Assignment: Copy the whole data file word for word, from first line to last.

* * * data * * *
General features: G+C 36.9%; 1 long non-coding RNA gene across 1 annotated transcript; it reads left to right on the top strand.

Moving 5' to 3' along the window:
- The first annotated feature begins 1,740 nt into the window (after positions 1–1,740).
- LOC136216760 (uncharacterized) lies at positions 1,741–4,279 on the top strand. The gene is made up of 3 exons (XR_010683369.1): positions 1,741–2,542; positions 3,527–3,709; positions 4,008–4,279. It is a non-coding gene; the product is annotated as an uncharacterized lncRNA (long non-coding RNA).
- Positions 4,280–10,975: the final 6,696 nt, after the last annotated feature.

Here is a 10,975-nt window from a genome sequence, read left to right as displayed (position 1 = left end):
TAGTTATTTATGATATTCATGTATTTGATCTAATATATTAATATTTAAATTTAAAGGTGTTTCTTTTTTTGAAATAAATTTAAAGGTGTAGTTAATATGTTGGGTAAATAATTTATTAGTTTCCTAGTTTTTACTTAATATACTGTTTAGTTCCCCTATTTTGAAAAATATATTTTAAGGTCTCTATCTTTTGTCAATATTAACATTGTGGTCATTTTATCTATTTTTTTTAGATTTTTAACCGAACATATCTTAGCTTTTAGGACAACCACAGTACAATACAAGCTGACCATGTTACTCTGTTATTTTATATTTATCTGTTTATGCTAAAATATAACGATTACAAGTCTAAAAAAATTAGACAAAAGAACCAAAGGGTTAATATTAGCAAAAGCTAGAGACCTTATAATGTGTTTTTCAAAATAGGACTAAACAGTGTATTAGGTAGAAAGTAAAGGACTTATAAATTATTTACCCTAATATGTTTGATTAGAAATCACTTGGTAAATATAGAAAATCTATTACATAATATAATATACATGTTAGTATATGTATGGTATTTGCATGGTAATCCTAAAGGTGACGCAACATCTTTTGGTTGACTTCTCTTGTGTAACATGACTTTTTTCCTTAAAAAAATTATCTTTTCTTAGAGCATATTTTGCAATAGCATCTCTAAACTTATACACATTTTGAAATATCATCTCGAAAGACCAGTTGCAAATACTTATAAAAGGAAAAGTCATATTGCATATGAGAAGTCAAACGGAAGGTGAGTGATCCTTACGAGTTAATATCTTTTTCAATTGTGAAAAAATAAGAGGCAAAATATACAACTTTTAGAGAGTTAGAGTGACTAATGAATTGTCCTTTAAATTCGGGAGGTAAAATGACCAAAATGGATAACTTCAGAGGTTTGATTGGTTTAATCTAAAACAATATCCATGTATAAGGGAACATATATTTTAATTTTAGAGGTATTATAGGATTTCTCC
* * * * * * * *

General features: G+C 36.9%; 1 long non-coding RNA gene across 1 annotated transcript; it reads left to right on the top strand.

Moving 5' to 3' along the window:
- The first annotated feature begins 1,740 nt into the window (after positions 1–1,740).
- LOC136216760 (uncharacterized) lies at positions 1,741–4,279 on the top strand. The gene is made up of 3 exons (XR_010683369.1): positions 1,741–2,542; positions 3,527–3,709; positions 4,008–4,279. It is a non-coding gene; the product is annotated as an uncharacterized lncRNA (long non-coding RNA).
- Positions 4,280–10,975: the final 6,696 nt, after the last annotated feature.

Here is a 10,975-nt window from a genome sequence, read left to right as displayed (position 1 = left end):
TAGTTATTTATGATATTCATGTATTTGATCTAATATATTAATATTTAAATTTAAAGGTGTTTCTTTTTTTGAAATAAATTTAAAGGTGTAGTTAATATGTTGGGTAAATAATTTATTAGTTTCCTAGTTTTTACTTAATATACTGTTTAGTTCCCCTATTTTGAAAAATATATTTTAAGGTCTCTATCTTTTGTCAATATTAACATTGTGGTCATTTTATCTATTTTTTTTAGATTTTTAACCGAACATATCTTAGCTTTTAGGACAACCACAGTACAATACAAGCTGACCATGTTACTCTGTTATTTTATATTTATCTGTTTATGCTAAAATATAACGATTACAAGTCTAAAAAAATTAGACAAAAGAACCAAAGGGTTAATATTAGCAAAAGCTAGAGACCTTATAATGTGTTTTTCAAAATAGGACTAAACAGTGTATTAGGTAGAAAGTAAAGGACTTATAAATTATTTACCCTAATATGTTTGATTAGAAATCACTTGGTAAATATAGAAAATCTATTACATAATATAATATACATGTTAGTATATGTATGGTATTTGCATGGTAATCCTAAAGGTGACGCAACATCTTTTGGTTGACTTCTCTTGTGTAACATGACTTTTTTCCTTAAAAAAATTATCTTTTCTTAGAGCATATTTTGCAATAGCATCTCTAAACTTATACACATTTTGAAATATCATCTCGAAAGACCAGTTGCAAATACTTATAAAAGGAAAAGTCATATTGCATATGAGAAGTCAAACGGAAGGTGAGTGATCCTTACGAGTTAATATCTTTTTCAATTGTGAAAAAATAAGAGGCAAAATATACAACTTTTAGAGAGTTAGAGTGACTAATGAATTGTCCTTTAAATTCGGGAGGTAAAATGACCAAAATGGATAACTTCAGAGGTTTGATTGGTTTAATCTAAAACAATATCCATGTATAAGGGAACATATATTTTAATTTTAGAGGTATTATAGGATTTCTCC